Thursday, September 24, 2009

To spank, or not to spank

It's an ongoing question, and constantly generates much heated discussion.

And I have no doubt, much more "heated discussion" (flame wars, really) will follow the latest round of news articles about a study by noted anti-spanker Murray Straus, such as this one from Yahoo! Children Who Get Spanked Have Lower IQs.

The title is the first obvious flaw. The study of course, shows nothing of the sort. The study is a typical correlative study that PROVES NOTHING. Dr. Eades has done tremendous work educating the public about the danger of mining "facts" from observational studies. Interestingly enough, in this article the journalist and the study author himself, readily admit the limitations of this type of study.

But while the results only show an association between spanking and intelligence, Straus says his methodology and the fact that he took into account other factors that could be at play (such as parents' socioeconomic status) make a good case for a causal link.

Still, it didn't keep statements of assumption and fact from headlining the story.

The study, involving hundreds of U.S. children, showed the more a child was spanked the lower his or her IQ compared with others.

What the study actually showed was a correlation between spanking and relative IQ.

The researchers tested the kids' IQs initially and then four years later.
Both groups of kids got smarter after four years. But the 2- to 4-year-olds who were spanked scored 5 points lower on the IQ test than those not spanked. For children ages 5 to 9, the spanked ones scored on average 2.8 points lower than their unspanked counterparts.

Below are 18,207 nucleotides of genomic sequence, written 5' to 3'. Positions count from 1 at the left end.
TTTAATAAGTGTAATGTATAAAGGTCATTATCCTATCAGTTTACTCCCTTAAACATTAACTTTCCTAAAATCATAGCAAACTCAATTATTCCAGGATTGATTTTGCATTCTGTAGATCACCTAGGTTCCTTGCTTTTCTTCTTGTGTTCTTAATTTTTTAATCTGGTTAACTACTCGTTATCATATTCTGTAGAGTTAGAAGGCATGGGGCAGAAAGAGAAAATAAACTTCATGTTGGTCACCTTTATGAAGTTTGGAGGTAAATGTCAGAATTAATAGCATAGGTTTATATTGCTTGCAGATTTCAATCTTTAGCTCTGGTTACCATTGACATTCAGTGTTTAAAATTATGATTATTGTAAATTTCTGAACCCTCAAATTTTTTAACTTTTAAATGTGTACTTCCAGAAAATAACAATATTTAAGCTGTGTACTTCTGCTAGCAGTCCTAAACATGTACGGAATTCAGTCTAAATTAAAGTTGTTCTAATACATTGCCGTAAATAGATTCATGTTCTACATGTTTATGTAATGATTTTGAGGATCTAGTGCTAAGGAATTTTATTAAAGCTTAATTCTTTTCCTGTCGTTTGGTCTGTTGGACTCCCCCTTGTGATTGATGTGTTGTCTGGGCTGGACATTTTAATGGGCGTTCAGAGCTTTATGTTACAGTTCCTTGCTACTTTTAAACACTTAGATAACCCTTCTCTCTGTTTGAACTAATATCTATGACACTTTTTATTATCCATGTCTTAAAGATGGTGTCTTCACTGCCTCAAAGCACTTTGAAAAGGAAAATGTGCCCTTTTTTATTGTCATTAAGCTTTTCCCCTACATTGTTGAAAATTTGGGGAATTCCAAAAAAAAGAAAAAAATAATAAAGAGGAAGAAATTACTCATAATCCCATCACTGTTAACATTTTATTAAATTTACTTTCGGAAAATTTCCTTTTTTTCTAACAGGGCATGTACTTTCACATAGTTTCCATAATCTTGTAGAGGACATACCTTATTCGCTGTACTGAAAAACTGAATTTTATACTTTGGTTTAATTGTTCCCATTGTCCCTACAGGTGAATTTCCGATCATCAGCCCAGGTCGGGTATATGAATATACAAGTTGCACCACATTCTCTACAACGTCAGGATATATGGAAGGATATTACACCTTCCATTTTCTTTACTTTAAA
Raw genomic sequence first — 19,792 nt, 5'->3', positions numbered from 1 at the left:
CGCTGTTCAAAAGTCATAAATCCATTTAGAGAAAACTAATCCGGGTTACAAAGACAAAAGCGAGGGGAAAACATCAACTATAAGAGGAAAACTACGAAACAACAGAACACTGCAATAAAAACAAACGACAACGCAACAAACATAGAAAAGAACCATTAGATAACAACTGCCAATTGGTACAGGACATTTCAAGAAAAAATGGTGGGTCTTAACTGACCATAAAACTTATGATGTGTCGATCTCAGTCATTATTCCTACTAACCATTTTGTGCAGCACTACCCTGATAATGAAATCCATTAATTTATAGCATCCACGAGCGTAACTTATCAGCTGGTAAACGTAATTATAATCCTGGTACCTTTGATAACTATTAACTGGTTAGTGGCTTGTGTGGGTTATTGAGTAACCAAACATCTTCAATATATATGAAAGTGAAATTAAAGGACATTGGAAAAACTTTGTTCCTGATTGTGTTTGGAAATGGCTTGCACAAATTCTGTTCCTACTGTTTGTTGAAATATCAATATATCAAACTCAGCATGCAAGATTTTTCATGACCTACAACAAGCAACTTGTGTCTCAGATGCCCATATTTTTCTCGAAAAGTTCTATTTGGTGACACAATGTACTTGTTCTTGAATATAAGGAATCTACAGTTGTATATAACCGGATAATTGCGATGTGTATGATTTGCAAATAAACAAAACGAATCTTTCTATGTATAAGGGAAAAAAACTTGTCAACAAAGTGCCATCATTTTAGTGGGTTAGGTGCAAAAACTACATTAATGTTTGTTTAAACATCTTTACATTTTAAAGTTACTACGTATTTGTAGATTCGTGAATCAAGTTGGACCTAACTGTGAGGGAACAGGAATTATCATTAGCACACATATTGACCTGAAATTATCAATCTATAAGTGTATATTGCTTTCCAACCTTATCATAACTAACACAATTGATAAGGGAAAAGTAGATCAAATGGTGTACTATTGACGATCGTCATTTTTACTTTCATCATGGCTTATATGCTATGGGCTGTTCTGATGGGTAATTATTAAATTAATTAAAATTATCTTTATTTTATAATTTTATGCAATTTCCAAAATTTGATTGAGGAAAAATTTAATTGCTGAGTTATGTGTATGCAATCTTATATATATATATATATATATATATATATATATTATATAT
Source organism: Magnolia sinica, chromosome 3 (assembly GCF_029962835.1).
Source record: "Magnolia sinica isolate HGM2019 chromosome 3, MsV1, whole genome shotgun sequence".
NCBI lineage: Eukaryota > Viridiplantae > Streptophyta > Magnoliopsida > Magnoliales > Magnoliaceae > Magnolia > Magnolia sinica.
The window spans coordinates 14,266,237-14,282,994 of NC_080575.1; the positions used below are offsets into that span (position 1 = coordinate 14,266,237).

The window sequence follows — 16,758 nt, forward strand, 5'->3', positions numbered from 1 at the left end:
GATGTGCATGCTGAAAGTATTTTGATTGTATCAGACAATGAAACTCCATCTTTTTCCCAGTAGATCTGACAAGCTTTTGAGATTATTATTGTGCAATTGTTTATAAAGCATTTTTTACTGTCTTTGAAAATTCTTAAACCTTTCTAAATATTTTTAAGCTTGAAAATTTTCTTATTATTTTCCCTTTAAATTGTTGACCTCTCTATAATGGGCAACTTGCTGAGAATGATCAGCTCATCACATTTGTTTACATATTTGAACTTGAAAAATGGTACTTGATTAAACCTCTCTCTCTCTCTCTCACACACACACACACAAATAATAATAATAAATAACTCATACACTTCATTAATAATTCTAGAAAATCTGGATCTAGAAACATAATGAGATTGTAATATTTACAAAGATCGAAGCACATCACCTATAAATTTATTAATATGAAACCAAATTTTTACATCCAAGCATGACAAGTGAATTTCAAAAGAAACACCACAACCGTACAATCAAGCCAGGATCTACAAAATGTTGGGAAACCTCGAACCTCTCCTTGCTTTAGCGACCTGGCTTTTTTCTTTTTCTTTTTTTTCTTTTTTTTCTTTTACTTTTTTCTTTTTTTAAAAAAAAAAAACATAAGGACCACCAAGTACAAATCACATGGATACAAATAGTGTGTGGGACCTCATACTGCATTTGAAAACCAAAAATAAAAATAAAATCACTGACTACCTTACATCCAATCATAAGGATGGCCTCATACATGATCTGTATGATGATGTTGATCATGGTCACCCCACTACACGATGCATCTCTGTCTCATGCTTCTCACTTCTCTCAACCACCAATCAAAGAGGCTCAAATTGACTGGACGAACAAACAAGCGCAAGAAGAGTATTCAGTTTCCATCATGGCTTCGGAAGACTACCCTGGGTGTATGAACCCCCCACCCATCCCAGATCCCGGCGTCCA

Note that is just a relative difference, it says nothing about comparison to baseline intelligence levels.

As Dr. Eades put it "It all seems so reasonable and so scientific, but the truth is that these studies don’t mean squat."

To most reasoning people, that is.

Whether or not spanking equates with dumber kids is not known, and may never be known. That's because the only way to truly show cause and effect would be to follow over time two groups of kids, one randomly assigned to get spanked and another who would not get spanked. Barring that method, which is unfeasible, Straus considers his study the next best thing, as he looked back at a nationally representative set of kids who were followed over time.

The author of the study knows it doesn't mean squat, but is bound and determined to sell his study and push his agenda (yes, Murray Strauss has an agenda)

Next best thing? Sorry, that is not how science works. If you can't do a scientific study, then you do not have any scientific evidence, no matter how much correlation you have done. Period.

According to Dr. Eades, studies like this do have the value of generating hypothesis.

The observational study demonstrates a correlation. In our example above, the correlation is that higher vitamin C levels correlate (in this particular study) with lower rates of colds. So, from this data, we could hypothesize that vitamin C prevents the common cold. But at this stage that would be just an hypothesis – not a fact.

Once we have the hypothesis, we can then do a randomize, placebo-controlled trial.

Except, when it comes to behavior, they can't. That's not to say there are never any "gold standard" behavioral studies, there have been some, mostly on animals, and mostly on benign stuff like pigeons pecking at a bar. But studying discipline, in a "gold standard" way? Very difficult to do ethically.

So while a lot of people with degrees after their names spend a lot of time telling you how to raise your kids, just look for the real science behind their ideas.

That's what a smart kid would do.

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